Mutual influence between the assets, within a context of vulnerability, and the regulating and normative action of the transforming structures and processes, lead to the definition of a series of strategies whose results are the goals or achievements that define the livelihood of the families and local communities. These goals and achievements can vary with the priorities and needs of the rural population (DFDI, 1999). Therefore, livelihood is an economic, cultural, social and historical category that represents the vital, socialized and systematic activity that human beings carry out to satisfy their needs at their different levels of social and group (non-individual) interaction, conditioned by the prevailing socioeconomic formation (Gonzáles, 2005).

Human capital

The way that abilities are transmitted within the lineage goes through the inheritance and selection of attributes of service of many members at different moments to maintain the functionality of the ts´umbal families through assignment of posts. To attain the Wolwanej post, candidates should comply with a series of criteria that are observed during the growth of the person: to be honest and just, to have ease in communication, and to fulfill the tasks that belong to the posts assigned inside the community, such as policeman, president of the board of education, roads or health, and municipal agent, among others. When a person satisfactorily fulfills all the community posts, he is considered a principal, who has the function of counseling the community and assigning future posts.

The k´ulub lineage has reproduced its social system through the formation of new families, as is shown in the following genealogy reported by Gómez (2011). According to this author, three members3 of Ts’umbal K’ulub mentioned that more than 100 years ago there were three to four Mamaletik (ancestors) ‘of age’ who came to inhabit the Tzay location. This indicates that the Ts’umbal K’ulub does not come from one Wol naj but from several Wol naj (one Wol naj is integrated by a couple, man and woman, and their children); therefore, they do not come from the same ancestor although they share the last name in Tseltal and Spanish. The members of this Ts’umbal are known as the K’ulubetik in Tseltal, or the Gómez in Spanish, and this identifies them with regard to another Ts’umbal inside and outside the El Tzay location (Figure 2).

Figure 2 Genealogical Tree of Ts’umbal K’ulub

This Ts’umbal has its own norms and regulations, which are similar to those of other Ts’umbaletik; one of them is related to the transmission of inheritance and the non-marriage between men and women of the same Ts’umbal, and the non-sale of lands to members of another Ts’umbal. The transmission of inheritance in the Ts’umbal K’ulub happens in a single line, for only the male sons can inherit land. However, when the male sons migrate to other places, they can lose their right over the land.

Stemming from the already mentioned process of socio-environmental innovation implemented in the community, the Wolwanej from the Ts’umbal K’ulub has transmitted to his family the abilities and knowledge that he has acquired through his participation in the project of productive diversification in Oxchuc, and his relationship with the institutions to try to respond the main preoccupation, which is: How to produce better living conditions for members of the ts´umbal K´ulub and to generate the livelihoods that children would need to reproduce their lifestyle, facing the lack of lands to replicate an extensive production model?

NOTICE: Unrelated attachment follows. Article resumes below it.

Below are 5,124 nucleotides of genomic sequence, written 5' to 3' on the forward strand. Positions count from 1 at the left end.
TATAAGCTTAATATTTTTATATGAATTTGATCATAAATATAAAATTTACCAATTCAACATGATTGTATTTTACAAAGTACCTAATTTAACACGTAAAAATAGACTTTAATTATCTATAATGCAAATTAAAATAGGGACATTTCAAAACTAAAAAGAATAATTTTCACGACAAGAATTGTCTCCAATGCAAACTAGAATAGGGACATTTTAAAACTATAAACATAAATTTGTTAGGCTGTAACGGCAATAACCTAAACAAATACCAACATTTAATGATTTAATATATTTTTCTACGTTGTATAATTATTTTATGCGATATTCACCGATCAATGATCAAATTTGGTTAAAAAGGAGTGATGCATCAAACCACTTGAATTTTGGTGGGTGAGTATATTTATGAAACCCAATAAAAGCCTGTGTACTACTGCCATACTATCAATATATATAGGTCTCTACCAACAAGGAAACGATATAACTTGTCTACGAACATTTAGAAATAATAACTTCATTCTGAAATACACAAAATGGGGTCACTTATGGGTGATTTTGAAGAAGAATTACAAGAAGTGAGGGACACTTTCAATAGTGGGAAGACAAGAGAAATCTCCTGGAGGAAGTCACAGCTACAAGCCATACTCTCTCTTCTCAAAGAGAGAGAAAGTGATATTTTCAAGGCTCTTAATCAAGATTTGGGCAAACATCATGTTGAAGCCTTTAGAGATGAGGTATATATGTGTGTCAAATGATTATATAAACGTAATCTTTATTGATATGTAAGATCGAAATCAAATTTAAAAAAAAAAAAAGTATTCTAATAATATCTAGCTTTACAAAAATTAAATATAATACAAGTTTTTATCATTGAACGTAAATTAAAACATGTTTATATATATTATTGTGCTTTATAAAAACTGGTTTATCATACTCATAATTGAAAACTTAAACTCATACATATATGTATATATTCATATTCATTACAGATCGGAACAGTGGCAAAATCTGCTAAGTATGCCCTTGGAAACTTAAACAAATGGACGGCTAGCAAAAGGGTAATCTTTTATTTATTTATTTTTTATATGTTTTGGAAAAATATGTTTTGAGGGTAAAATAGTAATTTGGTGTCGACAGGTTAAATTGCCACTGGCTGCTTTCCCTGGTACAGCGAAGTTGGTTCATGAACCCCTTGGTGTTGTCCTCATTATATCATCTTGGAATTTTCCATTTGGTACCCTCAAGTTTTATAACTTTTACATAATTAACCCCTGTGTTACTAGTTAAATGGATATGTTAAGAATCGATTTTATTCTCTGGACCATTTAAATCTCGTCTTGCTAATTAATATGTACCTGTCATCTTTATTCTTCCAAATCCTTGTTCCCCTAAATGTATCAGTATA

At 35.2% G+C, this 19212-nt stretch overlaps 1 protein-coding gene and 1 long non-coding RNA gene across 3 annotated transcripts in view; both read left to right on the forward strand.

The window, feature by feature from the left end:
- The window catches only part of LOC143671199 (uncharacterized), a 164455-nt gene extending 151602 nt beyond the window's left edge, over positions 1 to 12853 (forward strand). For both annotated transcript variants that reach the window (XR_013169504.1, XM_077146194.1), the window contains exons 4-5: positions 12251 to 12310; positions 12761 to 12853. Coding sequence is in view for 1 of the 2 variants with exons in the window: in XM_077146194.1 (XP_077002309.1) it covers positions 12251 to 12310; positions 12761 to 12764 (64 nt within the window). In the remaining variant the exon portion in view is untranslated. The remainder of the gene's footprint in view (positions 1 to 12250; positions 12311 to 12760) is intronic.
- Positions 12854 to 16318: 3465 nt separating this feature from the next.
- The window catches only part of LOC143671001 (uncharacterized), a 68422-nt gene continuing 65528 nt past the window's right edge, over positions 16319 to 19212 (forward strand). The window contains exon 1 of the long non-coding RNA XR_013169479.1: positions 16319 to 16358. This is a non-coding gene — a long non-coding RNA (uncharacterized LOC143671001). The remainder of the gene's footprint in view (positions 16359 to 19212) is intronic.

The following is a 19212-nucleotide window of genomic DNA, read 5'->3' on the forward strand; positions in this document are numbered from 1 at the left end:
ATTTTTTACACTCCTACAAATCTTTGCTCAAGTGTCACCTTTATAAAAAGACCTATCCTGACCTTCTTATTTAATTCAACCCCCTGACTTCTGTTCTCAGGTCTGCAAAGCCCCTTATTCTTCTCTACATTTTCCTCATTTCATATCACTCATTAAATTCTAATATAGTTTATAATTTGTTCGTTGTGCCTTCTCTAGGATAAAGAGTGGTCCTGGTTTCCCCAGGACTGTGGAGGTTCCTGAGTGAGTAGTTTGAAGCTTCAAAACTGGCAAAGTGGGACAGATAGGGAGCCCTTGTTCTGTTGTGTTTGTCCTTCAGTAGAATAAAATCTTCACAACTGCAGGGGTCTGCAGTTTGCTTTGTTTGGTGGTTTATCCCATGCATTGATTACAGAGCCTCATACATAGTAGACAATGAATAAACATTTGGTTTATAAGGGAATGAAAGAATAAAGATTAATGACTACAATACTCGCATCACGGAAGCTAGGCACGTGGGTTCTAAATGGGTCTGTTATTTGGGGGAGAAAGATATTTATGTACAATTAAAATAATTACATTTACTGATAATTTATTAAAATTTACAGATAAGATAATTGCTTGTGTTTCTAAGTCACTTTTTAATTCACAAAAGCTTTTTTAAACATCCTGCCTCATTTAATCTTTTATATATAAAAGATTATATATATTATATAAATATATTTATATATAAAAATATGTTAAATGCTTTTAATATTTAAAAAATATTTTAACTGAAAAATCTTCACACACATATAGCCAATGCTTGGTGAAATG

Education is one of the essential components of human capital. Therefore, the income from coffee, avocado and vegetable production, in addition to the government transfers, are used in the search for access to preschool, primary, tele-secondary and high school education, since the objective pursued is for the educated members of the family to have non-agricultural employment. The intercultural university is located in the municipal township, offering the opportunity of continuing with further studies; however, the economic possibilities to sustain university studies of the children are rather limited. Therefore, the Wolwanej has set out the objective of empirically training his sons to generate paid work linked to the land and to obtain the necessary income in that way (Ortiz et al., 2013).

Natural capital

As has been mentioned before, one of the main problems that the K´ulub lineage faces is the lack of lands; in average an economically active person can have 0.5 ha (Ramos et al., 2009). Therefore, we observe that under the current conditions it is impossible to maintain a type of agriculture such as slash-and-burn, which was functional when the “milpa walked” and the restoration processes of the fallow lands were long term. Thus, the new and restrictive conditions gave way to the intensification.

In general terms, the extension of the K’inal of the K’ulubetik, according to Don Manuel K’ulub who is 80 years old, and who lives in the municipal township, adds up to 600 ha (Gómez 2011). The K’inal is located at between 1300 and 1400 m, so it is characterized as a temperate zone (K’ixin K’inal in the Tseltal language). Currently, the land has been divided and the members of the 5th and 6th generation of the Ts´umbal k´ulub se have taken over the territory, dividing it and giving diverse uses to the land. This is the space of action of the Wolwanej (Figure 3).

Figure 3 Territory of the K´ulub lineage, 5th and 6th generation. 

Ensuring the ownership of the reproduction means of the lineage and strengthening the exercise of governance are crucial for its reproduction, according to Munro (2012). For the k´ulub lineage, its adhesion to the norms of communal goods of Oxchuc is vital, since they establish strong regulation systems that allow maintaining the productive strategy at the same time that they make possible its change.